A little farther down the trail I found a nice fruiting of spotted coralroot (Corallorhiza maculata), a plant that doesn't produce chlorophyll. Instead of photosynthesizing, this member of the orchid family parasitizes the mycelium of fungi in the Russulaceae. Now that I think about it, there were quite a few black-spotted banana slugs in the same vicinity. One of the slugs was feeding on a very old, entirely black and decayed mushroom that was probably among the last of the above-ground fruitings of a russula.

As I walked back toward the car, this little Pacific chorus frog hopped across the trail and landed on a log that seemed a perfect match for its camouflage. I fired off two frames before it hopped off and scuttled into a nearby pool of water where it disappeared.

Once again, another happy day on planet Earth.

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Sunday, April 16, 2017

Blue and Gold

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Sometimes it feels like it's getting harder to enjoy nature, to get close enough to it that our senses and aesthetic consciousness become engaged, close enough to experience that magical loss of boundary between us and the world. To find a virgin patch of wildflowers that hasn't been trampled confers a responsibility to try to  leave it that way for the next person to discover, to say nothing of the specific needs of insects and the general interdependence of the ecological web as a whole. A patch of wildflowers can take only so much of that up-close-and-personal love. 

Meanwhile, the more we turn the planet over to cities and suburbs and food production, the more we impoverish our heritage of wild nature. You know the end is near when nature becomes akin to a museum diorama--look but don't touch--instead of something intrinsic to our lives, part of who we are.

Sunday, April 2, 2017

Sky's the Limit

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Eight cars at the gate and the ranger was late. I think instead of squeezing in front of the gate with the one or two smoggers who don't turn their cars off I might just pull into the Pantoll parking lot when I arrive on the early side. Better yet, just leave home a few minutes later.

I guess it must be spring break because there were tons of early arrivals this morning.

Everyone seemed interested in watching the rising sun, but I had a hunch the photography would be better out the other way.

I'm not sure I was right about that, but it was probably a pretty great morning no matter where you were. Way out in the distance in this view, you can just make out where my home is buried under a blanket of fog. Even in the wind, it was shorts-and-t-shirt weather in the mountain sun.

So the sky lupine are out. Among the lupine I also saw lots of individual ladybird beetles, a flower spider, and numerous plant bugs. It's kind of humorous to try to get your camera close to a flower spider or a plant bug and have them see you and run around to the other side of the stalk or flower. Like that will save them.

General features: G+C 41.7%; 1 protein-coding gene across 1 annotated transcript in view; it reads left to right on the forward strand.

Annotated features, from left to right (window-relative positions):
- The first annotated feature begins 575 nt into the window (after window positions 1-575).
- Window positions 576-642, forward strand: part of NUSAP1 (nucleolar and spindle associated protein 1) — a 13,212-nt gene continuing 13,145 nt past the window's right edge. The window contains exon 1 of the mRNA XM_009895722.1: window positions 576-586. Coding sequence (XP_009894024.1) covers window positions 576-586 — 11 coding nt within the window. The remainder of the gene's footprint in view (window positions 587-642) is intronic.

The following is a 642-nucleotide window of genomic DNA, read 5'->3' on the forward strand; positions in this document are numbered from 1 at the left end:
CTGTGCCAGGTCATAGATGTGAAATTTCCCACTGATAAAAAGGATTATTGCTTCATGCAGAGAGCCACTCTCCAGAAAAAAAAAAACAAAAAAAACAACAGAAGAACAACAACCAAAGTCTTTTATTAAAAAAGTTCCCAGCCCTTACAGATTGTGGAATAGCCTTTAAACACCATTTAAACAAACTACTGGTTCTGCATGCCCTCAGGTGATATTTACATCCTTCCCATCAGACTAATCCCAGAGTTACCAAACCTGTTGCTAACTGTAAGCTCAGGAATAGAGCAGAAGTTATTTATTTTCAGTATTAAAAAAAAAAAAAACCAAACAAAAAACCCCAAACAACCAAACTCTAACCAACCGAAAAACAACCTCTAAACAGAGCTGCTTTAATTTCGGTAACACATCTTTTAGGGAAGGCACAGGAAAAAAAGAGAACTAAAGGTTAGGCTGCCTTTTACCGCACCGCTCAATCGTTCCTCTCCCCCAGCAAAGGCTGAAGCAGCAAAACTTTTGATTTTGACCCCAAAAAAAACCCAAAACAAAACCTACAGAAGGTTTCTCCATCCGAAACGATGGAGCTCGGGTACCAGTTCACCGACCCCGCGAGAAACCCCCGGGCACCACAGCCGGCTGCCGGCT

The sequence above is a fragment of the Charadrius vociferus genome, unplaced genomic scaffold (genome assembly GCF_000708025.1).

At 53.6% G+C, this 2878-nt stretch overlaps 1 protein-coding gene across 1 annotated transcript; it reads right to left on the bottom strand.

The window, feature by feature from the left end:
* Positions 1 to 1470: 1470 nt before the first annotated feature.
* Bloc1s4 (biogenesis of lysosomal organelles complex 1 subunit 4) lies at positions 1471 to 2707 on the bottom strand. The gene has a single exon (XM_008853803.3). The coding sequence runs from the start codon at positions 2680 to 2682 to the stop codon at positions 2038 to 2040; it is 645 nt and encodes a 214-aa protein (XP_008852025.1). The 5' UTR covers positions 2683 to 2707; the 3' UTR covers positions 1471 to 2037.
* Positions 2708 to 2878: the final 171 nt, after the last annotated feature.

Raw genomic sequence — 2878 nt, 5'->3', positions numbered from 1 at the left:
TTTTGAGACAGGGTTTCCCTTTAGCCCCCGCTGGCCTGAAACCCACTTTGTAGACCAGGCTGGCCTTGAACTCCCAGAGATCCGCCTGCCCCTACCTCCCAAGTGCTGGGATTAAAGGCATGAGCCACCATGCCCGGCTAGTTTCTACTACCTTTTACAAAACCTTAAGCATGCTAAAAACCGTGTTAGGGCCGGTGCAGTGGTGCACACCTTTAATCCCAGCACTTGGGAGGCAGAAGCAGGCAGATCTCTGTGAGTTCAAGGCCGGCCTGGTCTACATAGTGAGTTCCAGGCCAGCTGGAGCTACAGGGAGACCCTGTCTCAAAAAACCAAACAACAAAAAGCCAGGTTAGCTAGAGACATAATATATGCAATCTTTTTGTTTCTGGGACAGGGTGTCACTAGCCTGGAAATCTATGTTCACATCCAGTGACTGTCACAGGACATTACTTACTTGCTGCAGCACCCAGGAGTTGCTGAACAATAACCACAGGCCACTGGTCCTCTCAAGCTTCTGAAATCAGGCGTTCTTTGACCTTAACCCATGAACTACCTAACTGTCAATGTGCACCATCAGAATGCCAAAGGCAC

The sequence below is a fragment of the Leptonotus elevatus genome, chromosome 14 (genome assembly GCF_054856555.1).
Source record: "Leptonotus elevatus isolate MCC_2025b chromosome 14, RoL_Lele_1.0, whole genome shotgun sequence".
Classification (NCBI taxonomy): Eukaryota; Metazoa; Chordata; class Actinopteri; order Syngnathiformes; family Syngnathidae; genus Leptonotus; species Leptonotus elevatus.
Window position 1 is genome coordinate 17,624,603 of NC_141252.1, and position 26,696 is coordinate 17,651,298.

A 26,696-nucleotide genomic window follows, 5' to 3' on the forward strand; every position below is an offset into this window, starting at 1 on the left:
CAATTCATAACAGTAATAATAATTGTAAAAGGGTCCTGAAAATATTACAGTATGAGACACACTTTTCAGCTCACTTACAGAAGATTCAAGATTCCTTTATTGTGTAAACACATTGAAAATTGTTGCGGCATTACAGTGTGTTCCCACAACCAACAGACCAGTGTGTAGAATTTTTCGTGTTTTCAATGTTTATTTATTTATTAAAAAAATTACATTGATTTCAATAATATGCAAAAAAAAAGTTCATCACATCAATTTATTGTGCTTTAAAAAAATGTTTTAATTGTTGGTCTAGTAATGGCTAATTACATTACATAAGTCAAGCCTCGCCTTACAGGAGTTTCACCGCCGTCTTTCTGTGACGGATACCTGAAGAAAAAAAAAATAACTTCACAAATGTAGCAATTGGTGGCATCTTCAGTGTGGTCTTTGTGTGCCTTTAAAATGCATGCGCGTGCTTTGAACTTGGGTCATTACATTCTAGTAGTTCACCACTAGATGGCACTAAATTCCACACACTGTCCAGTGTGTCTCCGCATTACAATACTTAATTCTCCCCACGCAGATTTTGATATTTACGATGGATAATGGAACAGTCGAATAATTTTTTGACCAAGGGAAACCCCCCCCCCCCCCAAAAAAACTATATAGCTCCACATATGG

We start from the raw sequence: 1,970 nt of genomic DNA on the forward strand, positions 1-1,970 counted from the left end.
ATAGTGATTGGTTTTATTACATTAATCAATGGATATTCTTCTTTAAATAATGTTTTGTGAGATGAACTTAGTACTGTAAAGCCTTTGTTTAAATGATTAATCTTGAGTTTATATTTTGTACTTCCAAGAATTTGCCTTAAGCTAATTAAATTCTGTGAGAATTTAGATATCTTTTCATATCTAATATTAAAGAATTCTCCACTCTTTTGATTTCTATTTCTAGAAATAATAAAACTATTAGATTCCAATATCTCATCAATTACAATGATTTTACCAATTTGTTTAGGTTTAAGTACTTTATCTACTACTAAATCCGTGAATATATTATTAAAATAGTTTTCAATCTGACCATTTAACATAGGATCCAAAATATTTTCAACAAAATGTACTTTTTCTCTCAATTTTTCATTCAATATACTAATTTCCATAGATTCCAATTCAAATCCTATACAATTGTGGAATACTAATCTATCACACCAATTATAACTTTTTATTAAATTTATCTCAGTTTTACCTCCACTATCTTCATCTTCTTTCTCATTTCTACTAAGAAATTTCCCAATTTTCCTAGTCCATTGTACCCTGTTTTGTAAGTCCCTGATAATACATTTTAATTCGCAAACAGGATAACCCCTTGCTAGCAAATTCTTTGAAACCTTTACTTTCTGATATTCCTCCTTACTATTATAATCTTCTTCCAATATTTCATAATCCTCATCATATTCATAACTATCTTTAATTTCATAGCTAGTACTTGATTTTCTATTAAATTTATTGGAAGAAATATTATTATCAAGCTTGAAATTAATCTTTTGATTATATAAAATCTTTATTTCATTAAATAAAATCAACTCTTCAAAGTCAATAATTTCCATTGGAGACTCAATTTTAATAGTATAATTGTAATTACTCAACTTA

The wind came up very fast this morning, making it impossible to photograph most of the wildflowers around the Serpentine Power Point.

Instead of doing focus stacks I just went old school, firing off single frames.

Along with the sky lupine, the lizards are back out.

This tail-less one might already have had a run-in with a predator.

I wish I could have found a bobcat that was as cooperative with a photographer as these fence lizards.

I didn't have a lot of time to hike around, so I just poked around near a couple of pull-outs. It was kind of a random morning.

Back in San Francisco I was just a block from home when I drove past this guy smoking a cigarette. I thought his dog had gotten away from him and was cantering down Ortega Street in front of my car. It took about one second to realize the dog was actually a coyote! It headed downhill on 11th Avenue, creating a bit of excitement for me and a neighbor who was out walking his dog. The coyote headed down the sidewalk toward a small boy who was pushing his scooter up the hill, but crossed the street long before the boy even noticed. I think the coyote took a right at Noriega Street, perhaps trying to get back to the other side of Laguna Honda.

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Sunday, March 26, 2017

Tenacity Required

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I figured the walk up to Morse Falls would be tricky after a stormy season that brought so many mud slides and toppled trees--even closing access to parts of the mountain--and I was not wrong. The waterfall is a short hike from Highway 1 north of Stinson Beach, but there's no maintained trail. The usual trailhead was still flooded by the creek, so I took an alternate route. A faint trail through the spring grass told me someone had chosen the same route before me, and not just people, as I surmised when I came upon a bedding area with three obvious deer lays pushed down in the grass. I walked through, hoping I wasn't picking up any ticks.

I went up in February last year. The route was much easier to follow then, but it was nowhere near as green.